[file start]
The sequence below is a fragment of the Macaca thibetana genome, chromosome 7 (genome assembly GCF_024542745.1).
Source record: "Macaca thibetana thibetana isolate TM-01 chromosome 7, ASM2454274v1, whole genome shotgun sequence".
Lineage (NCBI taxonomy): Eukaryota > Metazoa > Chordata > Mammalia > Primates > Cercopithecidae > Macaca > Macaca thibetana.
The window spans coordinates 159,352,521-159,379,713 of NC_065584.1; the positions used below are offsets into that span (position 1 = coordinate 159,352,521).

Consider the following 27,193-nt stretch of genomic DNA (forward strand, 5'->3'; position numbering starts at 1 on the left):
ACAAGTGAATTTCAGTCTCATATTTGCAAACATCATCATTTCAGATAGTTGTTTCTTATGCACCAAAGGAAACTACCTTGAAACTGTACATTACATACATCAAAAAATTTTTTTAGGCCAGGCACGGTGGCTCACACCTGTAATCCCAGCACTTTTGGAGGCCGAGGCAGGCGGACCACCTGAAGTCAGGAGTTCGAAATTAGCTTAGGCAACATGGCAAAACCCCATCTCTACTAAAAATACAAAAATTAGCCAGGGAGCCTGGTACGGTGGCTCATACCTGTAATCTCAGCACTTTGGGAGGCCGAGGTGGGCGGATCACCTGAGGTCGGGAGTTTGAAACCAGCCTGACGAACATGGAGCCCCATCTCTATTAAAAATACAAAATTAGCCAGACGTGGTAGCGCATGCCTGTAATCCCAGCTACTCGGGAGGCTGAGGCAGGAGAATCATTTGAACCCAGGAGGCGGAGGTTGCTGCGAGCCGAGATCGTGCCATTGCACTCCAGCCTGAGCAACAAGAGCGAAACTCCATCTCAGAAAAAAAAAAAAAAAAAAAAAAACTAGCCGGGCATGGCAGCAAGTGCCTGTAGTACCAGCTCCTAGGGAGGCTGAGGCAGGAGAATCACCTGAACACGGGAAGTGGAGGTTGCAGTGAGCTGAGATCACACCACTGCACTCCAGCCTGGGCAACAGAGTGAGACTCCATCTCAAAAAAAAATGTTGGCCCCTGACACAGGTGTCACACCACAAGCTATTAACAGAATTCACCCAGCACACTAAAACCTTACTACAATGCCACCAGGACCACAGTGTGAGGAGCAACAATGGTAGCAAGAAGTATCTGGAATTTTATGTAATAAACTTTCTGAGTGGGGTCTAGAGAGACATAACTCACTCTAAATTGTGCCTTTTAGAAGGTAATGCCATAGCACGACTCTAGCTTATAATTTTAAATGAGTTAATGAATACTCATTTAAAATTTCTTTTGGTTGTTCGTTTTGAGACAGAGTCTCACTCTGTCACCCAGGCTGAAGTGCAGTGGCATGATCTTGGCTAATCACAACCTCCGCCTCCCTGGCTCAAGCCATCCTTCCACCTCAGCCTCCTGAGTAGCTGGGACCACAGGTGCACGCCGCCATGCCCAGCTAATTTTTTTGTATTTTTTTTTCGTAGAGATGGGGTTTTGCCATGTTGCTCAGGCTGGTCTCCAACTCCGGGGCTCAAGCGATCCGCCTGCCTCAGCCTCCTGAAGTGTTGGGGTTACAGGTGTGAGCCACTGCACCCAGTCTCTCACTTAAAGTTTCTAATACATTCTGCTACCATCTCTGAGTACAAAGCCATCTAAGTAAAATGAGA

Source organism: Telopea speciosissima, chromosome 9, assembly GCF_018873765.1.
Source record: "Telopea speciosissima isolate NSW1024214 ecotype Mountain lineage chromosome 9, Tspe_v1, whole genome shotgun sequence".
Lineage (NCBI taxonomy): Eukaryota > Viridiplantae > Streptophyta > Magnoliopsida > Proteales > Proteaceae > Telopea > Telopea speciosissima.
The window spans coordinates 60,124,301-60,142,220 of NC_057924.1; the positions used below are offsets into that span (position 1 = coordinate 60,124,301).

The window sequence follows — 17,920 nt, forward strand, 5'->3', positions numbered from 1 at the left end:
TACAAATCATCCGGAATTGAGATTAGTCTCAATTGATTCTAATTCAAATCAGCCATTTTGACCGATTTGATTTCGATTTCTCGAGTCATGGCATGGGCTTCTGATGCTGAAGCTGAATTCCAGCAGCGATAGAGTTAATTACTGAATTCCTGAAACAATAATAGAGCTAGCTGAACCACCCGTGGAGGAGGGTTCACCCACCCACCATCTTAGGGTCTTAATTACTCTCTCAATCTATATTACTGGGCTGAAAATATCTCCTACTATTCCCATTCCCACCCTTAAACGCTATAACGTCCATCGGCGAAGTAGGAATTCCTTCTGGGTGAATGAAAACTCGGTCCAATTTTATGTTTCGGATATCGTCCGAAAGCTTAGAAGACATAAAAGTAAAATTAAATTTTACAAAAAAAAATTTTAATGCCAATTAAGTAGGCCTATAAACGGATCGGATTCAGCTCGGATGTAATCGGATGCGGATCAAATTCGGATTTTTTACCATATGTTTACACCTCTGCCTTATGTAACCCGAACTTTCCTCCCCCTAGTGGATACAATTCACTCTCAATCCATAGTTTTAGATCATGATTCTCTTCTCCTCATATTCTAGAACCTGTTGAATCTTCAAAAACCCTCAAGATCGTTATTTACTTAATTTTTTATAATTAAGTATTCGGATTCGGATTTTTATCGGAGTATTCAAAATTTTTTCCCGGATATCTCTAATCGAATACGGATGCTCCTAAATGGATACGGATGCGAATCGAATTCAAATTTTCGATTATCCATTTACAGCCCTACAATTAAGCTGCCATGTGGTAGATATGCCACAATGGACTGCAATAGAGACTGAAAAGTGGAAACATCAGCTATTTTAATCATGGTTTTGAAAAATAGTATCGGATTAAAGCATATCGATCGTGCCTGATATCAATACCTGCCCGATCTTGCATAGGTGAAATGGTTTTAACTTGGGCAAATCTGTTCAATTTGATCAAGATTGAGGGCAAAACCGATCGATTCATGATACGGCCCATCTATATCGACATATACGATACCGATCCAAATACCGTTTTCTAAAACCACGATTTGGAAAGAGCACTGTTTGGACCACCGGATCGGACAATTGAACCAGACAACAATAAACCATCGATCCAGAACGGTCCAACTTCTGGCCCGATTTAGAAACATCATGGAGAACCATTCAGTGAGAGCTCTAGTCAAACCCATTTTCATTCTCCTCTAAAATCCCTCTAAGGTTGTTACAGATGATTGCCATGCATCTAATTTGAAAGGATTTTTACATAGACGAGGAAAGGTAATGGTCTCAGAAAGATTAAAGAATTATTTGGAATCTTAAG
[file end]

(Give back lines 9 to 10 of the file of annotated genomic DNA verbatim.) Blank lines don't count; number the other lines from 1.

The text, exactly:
Lineage (NCBI taxonomy): Eukaryota > Viridiplantae > Streptophyta > Magnoliopsida > Proteales > Proteaceae > Telopea > Telopea speciosissima.
The window spans coordinates 60,124,301-60,142,220 of NC_057924.1; the positions used below are offsets into that span (position 1 = coordinate 60,124,301).